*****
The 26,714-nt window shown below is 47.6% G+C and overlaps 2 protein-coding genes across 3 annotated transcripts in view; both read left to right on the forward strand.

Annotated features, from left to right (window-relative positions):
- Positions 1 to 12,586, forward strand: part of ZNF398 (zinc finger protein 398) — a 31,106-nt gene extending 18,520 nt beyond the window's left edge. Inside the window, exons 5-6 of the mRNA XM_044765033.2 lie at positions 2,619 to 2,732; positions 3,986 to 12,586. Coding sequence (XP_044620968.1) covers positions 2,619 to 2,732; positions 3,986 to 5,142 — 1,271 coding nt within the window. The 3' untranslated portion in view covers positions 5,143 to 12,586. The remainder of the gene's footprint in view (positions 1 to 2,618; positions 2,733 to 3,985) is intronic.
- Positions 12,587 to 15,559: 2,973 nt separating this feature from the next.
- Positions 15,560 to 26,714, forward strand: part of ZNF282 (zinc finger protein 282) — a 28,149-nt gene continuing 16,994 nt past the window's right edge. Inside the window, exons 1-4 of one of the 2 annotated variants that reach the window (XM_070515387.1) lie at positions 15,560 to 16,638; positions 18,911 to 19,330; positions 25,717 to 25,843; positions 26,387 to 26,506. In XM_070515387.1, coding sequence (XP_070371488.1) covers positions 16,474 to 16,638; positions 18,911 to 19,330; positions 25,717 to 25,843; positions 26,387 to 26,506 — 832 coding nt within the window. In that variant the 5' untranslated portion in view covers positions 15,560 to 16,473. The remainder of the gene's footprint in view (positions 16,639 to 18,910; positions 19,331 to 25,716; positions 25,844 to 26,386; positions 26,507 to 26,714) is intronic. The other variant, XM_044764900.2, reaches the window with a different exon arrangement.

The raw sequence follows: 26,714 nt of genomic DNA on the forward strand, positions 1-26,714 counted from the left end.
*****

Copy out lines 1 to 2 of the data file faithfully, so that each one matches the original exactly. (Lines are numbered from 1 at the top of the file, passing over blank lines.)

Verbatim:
The 26,714-nt window shown below is 47.6% G+C and overlaps 2 protein-coding genes across 3 annotated transcripts in view; both read left to right on the forward strand.

Annotated features, from left to right (window-relative positions):